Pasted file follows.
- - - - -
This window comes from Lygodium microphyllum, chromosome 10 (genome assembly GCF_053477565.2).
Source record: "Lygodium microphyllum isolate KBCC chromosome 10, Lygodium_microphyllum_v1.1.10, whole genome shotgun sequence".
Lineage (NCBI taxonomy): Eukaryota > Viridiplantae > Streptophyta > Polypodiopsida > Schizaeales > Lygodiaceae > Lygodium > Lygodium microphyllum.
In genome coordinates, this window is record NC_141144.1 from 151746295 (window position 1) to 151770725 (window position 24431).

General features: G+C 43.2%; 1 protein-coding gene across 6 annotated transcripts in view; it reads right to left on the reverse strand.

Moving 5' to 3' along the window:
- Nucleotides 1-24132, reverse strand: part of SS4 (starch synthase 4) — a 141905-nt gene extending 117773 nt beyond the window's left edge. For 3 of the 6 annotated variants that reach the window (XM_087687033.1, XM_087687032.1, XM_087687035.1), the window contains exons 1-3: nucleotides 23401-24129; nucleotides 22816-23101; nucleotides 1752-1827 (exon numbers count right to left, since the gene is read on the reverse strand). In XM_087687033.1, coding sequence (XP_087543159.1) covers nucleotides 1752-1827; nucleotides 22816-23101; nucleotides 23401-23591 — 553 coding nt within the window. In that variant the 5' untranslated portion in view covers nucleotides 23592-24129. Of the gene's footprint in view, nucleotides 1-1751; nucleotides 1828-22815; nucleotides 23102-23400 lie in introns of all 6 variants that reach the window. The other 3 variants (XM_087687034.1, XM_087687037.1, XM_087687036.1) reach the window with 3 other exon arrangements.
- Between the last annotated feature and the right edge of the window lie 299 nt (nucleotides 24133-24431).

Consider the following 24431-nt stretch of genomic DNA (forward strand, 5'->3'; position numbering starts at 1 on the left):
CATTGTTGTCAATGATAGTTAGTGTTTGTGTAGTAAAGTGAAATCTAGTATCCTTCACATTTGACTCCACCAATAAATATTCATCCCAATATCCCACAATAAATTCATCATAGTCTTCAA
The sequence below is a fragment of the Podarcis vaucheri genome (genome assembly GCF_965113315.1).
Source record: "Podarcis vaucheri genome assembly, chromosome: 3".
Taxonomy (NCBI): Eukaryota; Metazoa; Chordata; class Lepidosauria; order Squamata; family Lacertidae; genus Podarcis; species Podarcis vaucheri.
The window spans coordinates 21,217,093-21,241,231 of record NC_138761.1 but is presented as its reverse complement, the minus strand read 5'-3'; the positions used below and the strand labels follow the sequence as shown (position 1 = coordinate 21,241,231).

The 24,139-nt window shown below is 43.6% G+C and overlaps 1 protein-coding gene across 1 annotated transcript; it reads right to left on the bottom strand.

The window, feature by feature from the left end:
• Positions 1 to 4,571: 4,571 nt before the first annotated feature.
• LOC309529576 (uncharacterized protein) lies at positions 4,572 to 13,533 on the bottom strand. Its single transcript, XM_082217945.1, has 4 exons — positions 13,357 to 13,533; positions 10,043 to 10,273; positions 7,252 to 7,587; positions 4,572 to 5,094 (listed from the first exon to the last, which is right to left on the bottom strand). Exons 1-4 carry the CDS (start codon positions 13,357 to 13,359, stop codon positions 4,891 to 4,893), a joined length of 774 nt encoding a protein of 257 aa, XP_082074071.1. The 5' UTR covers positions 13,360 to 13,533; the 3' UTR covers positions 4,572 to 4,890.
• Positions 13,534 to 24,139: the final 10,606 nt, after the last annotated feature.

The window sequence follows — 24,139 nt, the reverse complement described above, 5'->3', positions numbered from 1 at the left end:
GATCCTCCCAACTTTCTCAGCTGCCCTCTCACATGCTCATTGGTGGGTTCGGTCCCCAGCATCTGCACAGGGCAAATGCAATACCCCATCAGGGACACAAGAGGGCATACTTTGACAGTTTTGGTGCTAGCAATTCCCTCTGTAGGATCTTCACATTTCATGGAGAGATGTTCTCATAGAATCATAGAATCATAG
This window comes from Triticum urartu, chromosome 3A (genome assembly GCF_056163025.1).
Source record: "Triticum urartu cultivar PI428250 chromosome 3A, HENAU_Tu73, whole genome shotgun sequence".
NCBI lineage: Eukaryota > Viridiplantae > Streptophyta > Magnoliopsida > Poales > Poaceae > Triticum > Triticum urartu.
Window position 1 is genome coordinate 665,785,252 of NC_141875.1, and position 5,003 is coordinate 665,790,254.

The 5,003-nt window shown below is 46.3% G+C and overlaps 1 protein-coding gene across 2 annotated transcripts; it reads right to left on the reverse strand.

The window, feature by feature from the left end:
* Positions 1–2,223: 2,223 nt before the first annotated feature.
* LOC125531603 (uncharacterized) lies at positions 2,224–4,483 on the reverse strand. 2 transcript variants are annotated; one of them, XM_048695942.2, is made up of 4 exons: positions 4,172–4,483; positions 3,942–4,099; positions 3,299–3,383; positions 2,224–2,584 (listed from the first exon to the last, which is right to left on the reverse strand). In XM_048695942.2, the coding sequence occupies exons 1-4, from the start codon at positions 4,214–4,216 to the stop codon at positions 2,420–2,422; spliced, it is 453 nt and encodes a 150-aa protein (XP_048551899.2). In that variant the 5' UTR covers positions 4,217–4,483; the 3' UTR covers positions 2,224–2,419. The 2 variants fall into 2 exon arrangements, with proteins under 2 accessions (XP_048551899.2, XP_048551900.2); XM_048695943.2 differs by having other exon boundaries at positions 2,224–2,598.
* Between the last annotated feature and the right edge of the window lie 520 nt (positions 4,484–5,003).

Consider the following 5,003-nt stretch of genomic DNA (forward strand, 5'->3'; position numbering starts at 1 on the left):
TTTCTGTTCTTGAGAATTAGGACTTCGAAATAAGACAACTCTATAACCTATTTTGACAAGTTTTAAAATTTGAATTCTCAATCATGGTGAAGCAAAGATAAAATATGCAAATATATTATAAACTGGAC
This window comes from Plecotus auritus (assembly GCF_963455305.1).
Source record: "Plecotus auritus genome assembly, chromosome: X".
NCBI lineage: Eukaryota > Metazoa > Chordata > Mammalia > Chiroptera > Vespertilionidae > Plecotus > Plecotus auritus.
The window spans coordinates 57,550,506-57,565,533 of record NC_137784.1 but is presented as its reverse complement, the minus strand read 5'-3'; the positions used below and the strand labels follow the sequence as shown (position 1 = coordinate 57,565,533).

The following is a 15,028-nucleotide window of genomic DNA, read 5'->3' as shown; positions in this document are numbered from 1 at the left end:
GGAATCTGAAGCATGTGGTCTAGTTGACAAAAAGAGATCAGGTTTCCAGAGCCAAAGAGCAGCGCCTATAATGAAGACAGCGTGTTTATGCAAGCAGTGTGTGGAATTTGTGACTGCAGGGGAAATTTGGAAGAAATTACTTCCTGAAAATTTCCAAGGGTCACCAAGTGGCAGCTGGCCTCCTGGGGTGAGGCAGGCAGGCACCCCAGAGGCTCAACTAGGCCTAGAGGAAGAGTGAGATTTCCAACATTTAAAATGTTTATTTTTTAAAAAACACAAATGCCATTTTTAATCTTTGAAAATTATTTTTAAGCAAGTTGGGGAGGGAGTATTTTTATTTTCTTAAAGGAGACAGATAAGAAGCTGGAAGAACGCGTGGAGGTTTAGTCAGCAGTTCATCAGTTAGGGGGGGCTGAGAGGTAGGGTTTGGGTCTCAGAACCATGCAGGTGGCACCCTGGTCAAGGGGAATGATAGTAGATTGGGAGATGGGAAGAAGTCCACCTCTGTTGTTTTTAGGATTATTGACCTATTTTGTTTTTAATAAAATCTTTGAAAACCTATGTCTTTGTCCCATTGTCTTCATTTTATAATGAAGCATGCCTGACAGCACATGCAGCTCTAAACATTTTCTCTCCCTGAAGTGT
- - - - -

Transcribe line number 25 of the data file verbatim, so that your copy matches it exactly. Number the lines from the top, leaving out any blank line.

Window position 1 is genome coordinate 665,785,252 of NC_141875.1, and position 5,003 is coordinate 665,790,254.